Brain plasticity – the idea that the brain is far more than a mere computer that slowly dies as we get older – is possibly the most stunning reversal of knowledge in the late 20th century. And yet it is still mostly unknown to many people, who have been brought up on the previously accepted concept that learning effectively stops beyond the age of twenty, after which brain cells simply start dying.

The brain, we now know, is a plastic, ever-changing organ. It responds, like other organs, to use. And if you don’t use it you lose it. This goes for memory, recall and cognitive skills. The human being is, we now see, a learning machine, designed to keep active all our lives. In our ancestral past survival relied on knowing the way to food sources, the location of safe places and where and when water could be had. Those who couldn’t learn this, those who forgot the way home, soon got eaten…

So it is little surprise that Dr Merzenich, one of the world’s leading experts on stroke recovery, should be so opposed to using something like a GPS. Indeed, location finding is such a central part of brain function and so important to arresting cognitive decay that he refuses to use a GPS himself and alternates walking different routes home in order to keep his mind switched on and learning, rather than idling and passive.

‘On’ is more than just a metaphor. When we are children, the brain is always open to learning, but as we progress into adolescence it controls increasingly what we learn. We develop an ‘off’ switch for things deemed beneath our interest. When we are ‘on’ neurotransmitters and hormones associated with brain growth are released. As we grow older it seems that we stimulate actual physical change in our neuronal structure – change that can be viewed microscopically – only when we are shocked by something, see something new, or engage in focused paying of attention (typically through focused repetition). Humans love novelty – a trait exploited by shopping outlets – but the reason is very real: our brains thrive on it. People who travel to new places, who keep learning languages and experiencing new things into old age, are far less likely to develop cognitive decay.

The fascinating thing about brain plasticity is that we can teach ourselves to not learn. If we habitually do not pay attention, if we allow ourselves a fuzzy memory of an event, if we fail to seek a satisfactory explanation for something, allowing it simply to drop from sight, then we are actively barring our ability to learn. People who keep journals, especially those laced with photographs, show much better recall as they grow older. Rehearsing their memories as they construct their diary requires them to focus and repeat, switching on the capacity to learn.

The work Dr Merzenich did with stroke victims revealed the extent to which the brain can regrow after the massive damage of a stroke. The principles he derived from this work form a guiding basis for cognitive health. People wishing to maintain this are advised to:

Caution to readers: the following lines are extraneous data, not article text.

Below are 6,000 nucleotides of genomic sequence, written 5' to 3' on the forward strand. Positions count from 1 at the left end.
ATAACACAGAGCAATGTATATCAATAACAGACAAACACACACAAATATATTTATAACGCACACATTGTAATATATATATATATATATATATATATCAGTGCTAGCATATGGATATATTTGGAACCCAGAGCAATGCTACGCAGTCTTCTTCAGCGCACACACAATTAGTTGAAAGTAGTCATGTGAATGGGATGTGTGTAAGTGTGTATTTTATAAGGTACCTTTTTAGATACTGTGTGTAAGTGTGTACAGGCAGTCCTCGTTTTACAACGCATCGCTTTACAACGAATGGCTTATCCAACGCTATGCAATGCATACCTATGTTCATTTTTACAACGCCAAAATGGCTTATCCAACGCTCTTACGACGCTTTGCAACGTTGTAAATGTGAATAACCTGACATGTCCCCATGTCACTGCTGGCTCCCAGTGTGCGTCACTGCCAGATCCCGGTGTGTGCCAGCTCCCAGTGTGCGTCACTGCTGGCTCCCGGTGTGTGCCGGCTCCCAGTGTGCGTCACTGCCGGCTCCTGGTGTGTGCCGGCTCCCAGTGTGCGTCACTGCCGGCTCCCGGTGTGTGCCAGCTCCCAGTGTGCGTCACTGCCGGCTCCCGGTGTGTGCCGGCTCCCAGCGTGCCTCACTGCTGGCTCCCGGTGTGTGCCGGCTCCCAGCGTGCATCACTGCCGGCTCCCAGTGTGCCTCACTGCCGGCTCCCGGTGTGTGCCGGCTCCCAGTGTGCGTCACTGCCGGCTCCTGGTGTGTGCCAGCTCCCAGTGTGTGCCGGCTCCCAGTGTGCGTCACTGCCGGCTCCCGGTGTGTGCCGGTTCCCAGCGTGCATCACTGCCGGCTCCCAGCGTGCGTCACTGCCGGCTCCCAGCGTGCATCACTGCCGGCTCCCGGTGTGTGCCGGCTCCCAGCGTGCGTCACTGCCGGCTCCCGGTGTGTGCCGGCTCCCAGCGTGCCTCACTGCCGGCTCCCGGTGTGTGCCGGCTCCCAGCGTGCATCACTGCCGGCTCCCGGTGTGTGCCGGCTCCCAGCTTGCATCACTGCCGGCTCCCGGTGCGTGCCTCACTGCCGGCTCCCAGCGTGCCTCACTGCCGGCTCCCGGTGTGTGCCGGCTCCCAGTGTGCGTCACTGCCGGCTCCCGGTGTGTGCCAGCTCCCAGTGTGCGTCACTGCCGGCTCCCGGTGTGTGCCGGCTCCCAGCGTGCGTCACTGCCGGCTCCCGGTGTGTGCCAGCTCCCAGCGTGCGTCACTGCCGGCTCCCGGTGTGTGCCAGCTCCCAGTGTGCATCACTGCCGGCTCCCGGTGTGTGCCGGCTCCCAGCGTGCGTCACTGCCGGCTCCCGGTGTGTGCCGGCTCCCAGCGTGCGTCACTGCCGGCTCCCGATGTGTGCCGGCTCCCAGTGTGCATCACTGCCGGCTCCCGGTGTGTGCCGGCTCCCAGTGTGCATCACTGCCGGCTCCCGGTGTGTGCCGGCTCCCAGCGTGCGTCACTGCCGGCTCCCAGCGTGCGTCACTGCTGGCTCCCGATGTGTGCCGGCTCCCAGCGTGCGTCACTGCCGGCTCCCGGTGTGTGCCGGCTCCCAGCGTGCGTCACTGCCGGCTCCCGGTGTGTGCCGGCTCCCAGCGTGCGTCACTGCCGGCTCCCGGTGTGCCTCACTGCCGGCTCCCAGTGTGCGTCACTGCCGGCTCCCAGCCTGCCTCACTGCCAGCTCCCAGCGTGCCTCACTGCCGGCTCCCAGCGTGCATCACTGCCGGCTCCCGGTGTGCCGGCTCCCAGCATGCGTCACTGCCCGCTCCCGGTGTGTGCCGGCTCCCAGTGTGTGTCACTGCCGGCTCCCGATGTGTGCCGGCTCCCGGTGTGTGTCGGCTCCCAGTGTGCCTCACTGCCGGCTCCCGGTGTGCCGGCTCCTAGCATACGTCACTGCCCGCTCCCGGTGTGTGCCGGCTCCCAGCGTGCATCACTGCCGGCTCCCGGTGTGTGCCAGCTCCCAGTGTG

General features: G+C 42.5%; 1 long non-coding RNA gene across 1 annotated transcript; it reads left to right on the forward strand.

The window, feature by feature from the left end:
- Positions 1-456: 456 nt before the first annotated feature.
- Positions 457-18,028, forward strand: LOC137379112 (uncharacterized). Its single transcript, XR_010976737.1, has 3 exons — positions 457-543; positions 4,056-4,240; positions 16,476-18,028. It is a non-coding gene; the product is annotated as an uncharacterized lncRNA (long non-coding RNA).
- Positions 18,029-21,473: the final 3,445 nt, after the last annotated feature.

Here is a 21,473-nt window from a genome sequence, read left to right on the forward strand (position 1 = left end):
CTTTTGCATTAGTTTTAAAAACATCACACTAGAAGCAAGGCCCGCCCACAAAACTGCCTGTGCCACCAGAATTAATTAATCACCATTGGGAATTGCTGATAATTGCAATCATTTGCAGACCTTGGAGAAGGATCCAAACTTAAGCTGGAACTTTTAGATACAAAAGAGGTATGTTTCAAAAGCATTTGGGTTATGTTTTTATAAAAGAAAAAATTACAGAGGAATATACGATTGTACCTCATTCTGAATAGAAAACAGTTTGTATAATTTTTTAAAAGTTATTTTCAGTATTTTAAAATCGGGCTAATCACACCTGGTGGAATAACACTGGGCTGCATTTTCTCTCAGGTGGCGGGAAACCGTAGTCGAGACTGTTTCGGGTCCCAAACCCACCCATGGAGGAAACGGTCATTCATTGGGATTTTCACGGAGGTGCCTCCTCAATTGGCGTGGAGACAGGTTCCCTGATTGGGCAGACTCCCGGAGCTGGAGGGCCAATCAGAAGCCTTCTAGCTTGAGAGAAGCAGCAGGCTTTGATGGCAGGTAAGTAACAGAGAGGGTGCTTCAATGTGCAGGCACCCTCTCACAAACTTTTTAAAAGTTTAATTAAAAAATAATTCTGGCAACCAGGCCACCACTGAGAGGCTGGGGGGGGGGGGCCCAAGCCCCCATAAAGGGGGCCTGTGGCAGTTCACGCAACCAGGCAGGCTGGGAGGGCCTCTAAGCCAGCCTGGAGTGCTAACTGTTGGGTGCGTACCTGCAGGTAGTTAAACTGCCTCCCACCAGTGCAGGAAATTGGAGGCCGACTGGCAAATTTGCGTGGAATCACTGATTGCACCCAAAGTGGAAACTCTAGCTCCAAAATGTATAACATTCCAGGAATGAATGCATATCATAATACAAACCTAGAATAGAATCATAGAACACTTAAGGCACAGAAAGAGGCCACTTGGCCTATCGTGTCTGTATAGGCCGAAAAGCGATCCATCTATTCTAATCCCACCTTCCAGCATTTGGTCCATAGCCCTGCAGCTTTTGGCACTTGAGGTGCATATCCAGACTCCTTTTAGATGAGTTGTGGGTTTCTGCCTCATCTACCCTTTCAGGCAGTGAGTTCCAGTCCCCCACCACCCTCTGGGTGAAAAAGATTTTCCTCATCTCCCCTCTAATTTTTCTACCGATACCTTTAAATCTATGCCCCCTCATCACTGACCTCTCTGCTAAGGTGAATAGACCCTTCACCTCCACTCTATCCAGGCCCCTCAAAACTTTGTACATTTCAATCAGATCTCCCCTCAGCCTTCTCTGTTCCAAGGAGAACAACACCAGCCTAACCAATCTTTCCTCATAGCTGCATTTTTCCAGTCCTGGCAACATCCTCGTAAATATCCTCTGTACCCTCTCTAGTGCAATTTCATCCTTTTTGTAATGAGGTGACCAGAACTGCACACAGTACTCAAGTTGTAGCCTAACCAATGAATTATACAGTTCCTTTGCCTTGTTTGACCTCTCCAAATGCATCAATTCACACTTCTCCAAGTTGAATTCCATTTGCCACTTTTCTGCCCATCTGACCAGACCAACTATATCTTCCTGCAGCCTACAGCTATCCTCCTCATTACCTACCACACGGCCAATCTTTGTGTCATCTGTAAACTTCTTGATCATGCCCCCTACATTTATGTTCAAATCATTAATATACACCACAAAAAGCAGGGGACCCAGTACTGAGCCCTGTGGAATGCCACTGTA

1. Increase your ‘spark’: be more alert and focused on all you do.
  2. Work on your ‘happiness machinery’ a little each day. A positive mood is shown to aid brain growth and health.
  3. Set yourself memory and learning tasks
  4. Be accurate. Sharpen speech rather than allow it to become sloppy.
  5. Suppress noise and distraction.
  6. Navigate in time and space. Recording and manipulating where we are and where we have been is a core brain activity.
  7. People skills can drop off as we get old and cranky, and yet charm and manners not only make others happier, they keep the brain sharp. ‘Letting it all hang out’ reduces focus, which is a poor learning strategy.
  8. Encourage flexibility in intelligence. Actively embrace contradiction and incongruity: it challenges the brain to grow more.

There are other books about brain plasticity that are certainly worth reading – Norman S. Doidge’s The Brain that Changes Itself is already a classic in that realm – but Dr Merzenich, though less fluent, offers up the learning of a lifetime in the elusive study of how we learn best. There are quite a few received ideas (such as the belief that doing crossword puzzles aids cognitive health – which is disputed). And although some concepts about what aids brain health seem obvious, that isn’t the case with all of them. What does come over, though, is the overwhelming need to do as much ‘training’ in learning as we are encouraged to do with our physical bodies. Indeed, it may surprise us in the future to discover that being a lifelong active learner is even more important to longevity than pumping iron down at the gym.